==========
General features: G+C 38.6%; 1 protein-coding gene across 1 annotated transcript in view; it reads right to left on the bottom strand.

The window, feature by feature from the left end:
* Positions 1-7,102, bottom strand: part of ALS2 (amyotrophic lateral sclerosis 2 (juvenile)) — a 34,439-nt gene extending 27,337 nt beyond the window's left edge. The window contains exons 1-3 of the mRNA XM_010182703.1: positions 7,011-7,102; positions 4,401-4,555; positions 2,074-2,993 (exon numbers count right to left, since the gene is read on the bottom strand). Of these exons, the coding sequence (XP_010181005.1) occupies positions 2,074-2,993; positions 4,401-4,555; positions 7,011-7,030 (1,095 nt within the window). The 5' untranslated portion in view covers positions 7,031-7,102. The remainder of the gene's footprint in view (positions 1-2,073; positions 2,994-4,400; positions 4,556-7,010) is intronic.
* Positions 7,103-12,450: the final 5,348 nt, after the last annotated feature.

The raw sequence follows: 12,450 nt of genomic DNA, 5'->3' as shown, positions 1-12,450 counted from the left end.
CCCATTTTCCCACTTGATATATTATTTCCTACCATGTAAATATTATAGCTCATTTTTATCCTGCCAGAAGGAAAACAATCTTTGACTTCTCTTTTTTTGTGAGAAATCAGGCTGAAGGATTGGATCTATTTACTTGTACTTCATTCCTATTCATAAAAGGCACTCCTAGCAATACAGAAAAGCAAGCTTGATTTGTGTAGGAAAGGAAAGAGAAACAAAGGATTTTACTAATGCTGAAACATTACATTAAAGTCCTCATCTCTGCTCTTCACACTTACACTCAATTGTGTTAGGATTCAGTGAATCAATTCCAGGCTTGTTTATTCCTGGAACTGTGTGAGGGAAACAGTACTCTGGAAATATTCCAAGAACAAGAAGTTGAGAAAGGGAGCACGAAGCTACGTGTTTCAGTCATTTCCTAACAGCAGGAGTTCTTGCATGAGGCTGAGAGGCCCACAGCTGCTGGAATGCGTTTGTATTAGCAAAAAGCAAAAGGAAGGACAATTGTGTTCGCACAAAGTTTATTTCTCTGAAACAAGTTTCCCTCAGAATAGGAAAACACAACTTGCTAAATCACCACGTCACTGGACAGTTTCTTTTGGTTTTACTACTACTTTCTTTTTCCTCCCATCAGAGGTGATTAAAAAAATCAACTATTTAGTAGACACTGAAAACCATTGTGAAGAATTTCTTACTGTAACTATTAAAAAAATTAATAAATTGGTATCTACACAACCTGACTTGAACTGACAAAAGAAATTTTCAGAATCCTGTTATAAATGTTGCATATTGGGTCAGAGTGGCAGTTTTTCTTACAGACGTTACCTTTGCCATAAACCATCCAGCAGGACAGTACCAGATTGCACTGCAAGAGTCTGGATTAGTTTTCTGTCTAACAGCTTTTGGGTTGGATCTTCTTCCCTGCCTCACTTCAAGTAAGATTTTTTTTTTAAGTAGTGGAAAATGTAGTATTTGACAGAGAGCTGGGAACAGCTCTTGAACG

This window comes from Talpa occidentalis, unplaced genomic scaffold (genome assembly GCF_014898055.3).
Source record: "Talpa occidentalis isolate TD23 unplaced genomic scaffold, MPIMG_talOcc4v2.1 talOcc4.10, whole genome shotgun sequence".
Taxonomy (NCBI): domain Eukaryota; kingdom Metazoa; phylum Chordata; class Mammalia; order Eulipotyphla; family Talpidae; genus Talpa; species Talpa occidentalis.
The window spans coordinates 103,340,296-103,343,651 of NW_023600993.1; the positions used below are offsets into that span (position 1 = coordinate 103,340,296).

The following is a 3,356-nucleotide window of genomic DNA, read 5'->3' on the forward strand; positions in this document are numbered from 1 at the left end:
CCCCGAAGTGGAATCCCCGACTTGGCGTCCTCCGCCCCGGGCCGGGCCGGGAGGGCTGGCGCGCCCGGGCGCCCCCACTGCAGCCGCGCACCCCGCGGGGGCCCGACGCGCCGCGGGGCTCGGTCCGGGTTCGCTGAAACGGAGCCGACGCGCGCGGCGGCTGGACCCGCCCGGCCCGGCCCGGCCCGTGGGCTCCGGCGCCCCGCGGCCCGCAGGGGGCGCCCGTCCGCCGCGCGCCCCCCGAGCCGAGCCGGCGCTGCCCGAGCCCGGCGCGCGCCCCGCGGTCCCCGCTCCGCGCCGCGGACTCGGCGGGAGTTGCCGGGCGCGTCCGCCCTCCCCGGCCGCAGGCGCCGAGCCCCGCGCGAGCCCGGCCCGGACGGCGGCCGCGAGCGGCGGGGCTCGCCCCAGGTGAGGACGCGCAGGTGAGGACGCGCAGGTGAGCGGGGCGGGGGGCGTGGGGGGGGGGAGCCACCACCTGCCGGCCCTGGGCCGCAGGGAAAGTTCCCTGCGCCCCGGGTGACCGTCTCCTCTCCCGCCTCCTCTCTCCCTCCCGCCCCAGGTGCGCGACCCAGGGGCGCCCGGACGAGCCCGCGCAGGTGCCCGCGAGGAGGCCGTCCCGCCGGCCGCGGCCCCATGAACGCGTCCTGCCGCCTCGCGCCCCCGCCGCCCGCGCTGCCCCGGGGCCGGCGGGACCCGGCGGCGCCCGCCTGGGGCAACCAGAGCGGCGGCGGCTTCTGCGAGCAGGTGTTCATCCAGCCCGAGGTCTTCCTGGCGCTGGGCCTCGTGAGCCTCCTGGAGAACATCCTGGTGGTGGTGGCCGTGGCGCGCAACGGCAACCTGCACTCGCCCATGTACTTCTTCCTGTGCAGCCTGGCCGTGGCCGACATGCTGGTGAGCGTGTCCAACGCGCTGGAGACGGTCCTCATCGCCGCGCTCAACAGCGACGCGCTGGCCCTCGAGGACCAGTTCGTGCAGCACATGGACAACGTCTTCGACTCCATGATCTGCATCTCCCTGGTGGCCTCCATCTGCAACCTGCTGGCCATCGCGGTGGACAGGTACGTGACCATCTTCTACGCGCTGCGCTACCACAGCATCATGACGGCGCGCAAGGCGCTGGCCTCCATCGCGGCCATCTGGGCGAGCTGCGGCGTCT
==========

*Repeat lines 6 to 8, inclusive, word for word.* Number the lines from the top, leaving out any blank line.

CCCATTTTCCCACTTGATATATTATTTCCTACCATGTAAATATTATAGCTCATTTTTATCCTGCCAGAAGGAAAACAATCTTTGACTTCTCTTTTTTTGTGAGAAATCAGGCTGAAGGATTGGATCTATTTACTTGTACTTCATTCCTATTCATAAAAGGCACTCCTAGCAATACAGAAAAGCAAGCTTGATTTGTGTAGGAAAGGAAAGAGAAACAAAGGATTTTACTAATGCTGAAACATTACATTAAAGTCCTCATCTCTGCTCTTCACACTTACACTCAATTGTGTTAGGATTCAGTGAATCAATTCCAGGCTTGTTTATTCCTGGAACTGTGTGAGGGAAACAGTACTCTGGAAATATTCCAAGAACAAGAAGTTGAGAAAGGGAGCACGAAGCTACGTGTTTCAGTCATTTCCTAACAGCAGGAGTTCTTGCATGAGGCTGAGAGGCCCACAGCTGCTGGAATGCGTTTGTATTAGCAAAAAGCAAAAGGAAGGACAATTGTGTTCGCACAAAGTTTATTTCTCTGAAACAAGTTTCCCTCAGAATAGGAAAACACAACTTGCTAAATCACCACGTCACTGGACAGTTTCTTTTGGTTTTACTACTACTTTCTTTTTCCTCCCATCAGAGGTGATTAAAAAAATCAACTATTTAGTAGACACTGAAAACCATTGTGAAGAATTTCTTACTGTAACTATTAAAAAAATTAATAAATTGGTATCTACACAACCTGACTTGAACTGACAAAAGAAATTTTCAGAATCCTGTTATAAATGTTGCATATTGGGTCAGAGTGGCAGTTTTTCTTACAGACGTTACCTTTGCCATAAACCATCCAGCAGGACAGTACCAGATTGCACTGCAAGAGTCTGGATTAGTTTTCTGTCTAACAGCTTTTGGGTTGGATCTTCTTCCCTGCCTCACTTCAAGTAAGATTTTTTTTTTAAGTAGTGGAAAATGTAGTATTTGACAGAGAGCTGGGAACAGCTCTTGAACG

This window comes from Talpa occidentalis, unplaced genomic scaffold (genome assembly GCF_014898055.3).
Source record: "Talpa occidentalis isolate TD23 unplaced genomic scaffold, MPIMG_talOcc4v2.1 talOcc4.10, whole genome shotgun sequence".